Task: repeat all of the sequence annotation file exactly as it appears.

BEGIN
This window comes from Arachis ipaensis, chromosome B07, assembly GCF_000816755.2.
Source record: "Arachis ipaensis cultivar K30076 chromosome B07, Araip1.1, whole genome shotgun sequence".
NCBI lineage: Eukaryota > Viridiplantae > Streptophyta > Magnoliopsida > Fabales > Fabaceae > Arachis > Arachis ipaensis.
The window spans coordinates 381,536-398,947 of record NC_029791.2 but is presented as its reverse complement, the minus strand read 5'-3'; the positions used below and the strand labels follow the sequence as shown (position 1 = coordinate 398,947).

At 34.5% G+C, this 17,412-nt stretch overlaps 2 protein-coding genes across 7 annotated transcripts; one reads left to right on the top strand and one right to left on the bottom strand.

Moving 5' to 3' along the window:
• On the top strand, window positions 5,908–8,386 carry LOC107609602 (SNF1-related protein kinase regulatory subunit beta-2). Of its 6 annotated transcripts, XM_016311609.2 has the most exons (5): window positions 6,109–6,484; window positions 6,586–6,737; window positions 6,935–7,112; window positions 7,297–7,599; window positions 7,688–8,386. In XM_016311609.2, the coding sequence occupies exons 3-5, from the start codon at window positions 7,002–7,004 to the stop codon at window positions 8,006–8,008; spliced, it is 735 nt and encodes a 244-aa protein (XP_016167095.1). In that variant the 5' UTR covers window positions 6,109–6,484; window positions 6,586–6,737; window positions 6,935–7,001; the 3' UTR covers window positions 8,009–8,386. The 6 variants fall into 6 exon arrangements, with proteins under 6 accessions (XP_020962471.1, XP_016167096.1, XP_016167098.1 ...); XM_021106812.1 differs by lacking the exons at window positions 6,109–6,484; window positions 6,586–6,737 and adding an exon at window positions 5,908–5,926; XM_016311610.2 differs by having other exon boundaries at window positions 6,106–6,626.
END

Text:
This window comes from Arachis ipaensis, chromosome B07, assembly GCF_000816755.2.
Source record: "Arachis ipaensis cultivar K30076 chromosome B07, Araip1.1, whole genome shotgun sequence".
NCBI lineage: Eukaryota > Viridiplantae > Streptophyta > Magnoliopsida > Fabales > Fabaceae > Arachis > Arachis ipaensis.
The window spans coordinates 381,536-398,947 of record NC_029791.2 but is presented as its reverse complement, the minus strand read 5'-3'; the positions used below and the strand labels follow the sequence as shown (position 1 = coordinate 398,947).

At 34.5% G+C, this 17,412-nt stretch overlaps 2 protein-coding genes across 7 annotated transcripts; one reads left to right on the top strand and one right to left on the bottom strand.

Moving 5' to 3' along the window:
• On the top strand, window positions 5,908–8,386 carry LOC107609602 (SNF1-related protein kinase regulatory subunit beta-2). Of its 6 annotated transcripts, XM_016311609.2 has the most exons (5): window positions 6,109–6,484; window positions 6,586–6,737; window positions 6,935–7,112; window positions 7,297–7,599; window positions 7,688–8,386. In XM_016311609.2, the coding sequence occupies exons 3-5, from the start codon at window positions 7,002–7,004 to the stop codon at window positions 8,006–8,008; spliced, it is 735 nt and encodes a 244-aa protein (XP_016167095.1). In that variant the 5' UTR covers window positions 6,109–6,484; window positions 6,586–6,737; window positions 6,935–7,001; the 3' UTR covers window positions 8,009–8,386. The 6 variants fall into 6 exon arrangements, with proteins under 6 accessions (XP_020962471.1, XP_016167096.1, XP_016167098.1 ...); XM_021106812.1 differs by lacking the exons at window positions 6,109–6,484; window positions 6,586–6,737 and adding an exon at window positions 5,908–5,926; XM_016311610.2 differs by having other exon boundaries at window positions 6,106–6,626.